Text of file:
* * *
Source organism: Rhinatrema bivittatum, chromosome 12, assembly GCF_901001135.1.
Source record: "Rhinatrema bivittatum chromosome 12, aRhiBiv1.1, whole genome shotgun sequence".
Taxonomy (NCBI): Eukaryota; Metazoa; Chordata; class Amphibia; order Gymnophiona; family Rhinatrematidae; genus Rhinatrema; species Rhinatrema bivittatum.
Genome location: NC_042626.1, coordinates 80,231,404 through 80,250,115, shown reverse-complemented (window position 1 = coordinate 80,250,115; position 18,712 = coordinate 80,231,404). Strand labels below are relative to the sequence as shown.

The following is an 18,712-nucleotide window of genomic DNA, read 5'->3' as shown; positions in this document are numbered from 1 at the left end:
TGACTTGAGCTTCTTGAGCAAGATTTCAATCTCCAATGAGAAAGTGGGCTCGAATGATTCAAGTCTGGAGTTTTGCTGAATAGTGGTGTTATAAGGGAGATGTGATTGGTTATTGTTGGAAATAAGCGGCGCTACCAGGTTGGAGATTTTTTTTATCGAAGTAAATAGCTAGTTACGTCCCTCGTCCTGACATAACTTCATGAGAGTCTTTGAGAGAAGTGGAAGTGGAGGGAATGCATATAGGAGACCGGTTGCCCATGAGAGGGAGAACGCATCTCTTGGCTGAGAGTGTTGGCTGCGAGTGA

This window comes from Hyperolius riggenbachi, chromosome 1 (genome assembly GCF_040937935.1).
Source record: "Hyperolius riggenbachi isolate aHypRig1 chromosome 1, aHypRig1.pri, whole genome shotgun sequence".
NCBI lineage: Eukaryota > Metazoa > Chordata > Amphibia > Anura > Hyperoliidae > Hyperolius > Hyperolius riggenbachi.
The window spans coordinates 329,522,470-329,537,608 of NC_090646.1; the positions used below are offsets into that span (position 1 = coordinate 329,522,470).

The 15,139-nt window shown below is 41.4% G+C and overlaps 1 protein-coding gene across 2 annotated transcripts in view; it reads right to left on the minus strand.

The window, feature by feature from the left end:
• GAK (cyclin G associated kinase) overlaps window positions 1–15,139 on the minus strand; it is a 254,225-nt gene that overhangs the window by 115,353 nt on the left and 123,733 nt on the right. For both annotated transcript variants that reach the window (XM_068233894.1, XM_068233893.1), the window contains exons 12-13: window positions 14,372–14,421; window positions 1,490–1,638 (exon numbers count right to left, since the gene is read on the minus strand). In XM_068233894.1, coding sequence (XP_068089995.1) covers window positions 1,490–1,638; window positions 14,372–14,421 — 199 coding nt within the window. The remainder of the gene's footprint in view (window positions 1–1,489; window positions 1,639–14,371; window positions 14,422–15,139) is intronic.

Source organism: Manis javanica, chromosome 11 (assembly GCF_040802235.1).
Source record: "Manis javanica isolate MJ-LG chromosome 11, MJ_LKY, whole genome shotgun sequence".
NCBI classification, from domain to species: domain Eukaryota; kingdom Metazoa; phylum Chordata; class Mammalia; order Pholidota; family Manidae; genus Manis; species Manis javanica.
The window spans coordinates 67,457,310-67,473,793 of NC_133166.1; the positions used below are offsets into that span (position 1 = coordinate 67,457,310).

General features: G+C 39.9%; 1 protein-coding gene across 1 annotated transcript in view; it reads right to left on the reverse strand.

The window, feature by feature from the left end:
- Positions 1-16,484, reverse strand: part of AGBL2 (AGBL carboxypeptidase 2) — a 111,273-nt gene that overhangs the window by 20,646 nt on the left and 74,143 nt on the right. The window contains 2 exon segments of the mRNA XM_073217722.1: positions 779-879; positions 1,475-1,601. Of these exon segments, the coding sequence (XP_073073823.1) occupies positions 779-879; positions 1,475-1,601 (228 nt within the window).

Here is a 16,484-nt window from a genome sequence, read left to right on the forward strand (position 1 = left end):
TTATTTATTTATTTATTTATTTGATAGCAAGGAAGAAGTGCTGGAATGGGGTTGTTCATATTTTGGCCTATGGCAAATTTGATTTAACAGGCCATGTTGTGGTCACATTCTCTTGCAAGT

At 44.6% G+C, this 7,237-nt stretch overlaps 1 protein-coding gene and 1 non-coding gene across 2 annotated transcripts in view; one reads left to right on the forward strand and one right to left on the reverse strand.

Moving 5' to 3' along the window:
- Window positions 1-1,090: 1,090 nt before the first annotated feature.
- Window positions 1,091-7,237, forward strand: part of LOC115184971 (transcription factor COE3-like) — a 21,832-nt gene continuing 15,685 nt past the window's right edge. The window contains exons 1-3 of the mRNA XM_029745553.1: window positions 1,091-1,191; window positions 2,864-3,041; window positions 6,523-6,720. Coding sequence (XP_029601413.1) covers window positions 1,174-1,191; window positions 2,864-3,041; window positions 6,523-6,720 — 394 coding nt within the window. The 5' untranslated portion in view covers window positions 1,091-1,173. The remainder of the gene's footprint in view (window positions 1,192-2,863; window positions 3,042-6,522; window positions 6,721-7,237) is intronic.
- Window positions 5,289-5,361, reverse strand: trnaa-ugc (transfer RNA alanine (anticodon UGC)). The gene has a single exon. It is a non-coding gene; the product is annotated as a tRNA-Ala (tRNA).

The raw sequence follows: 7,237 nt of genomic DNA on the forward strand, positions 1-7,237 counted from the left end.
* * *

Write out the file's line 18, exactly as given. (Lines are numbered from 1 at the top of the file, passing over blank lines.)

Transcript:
General features: G+C 39.9%; 1 protein-coding gene across 1 annotated transcript in view; it reads right to left on the reverse strand.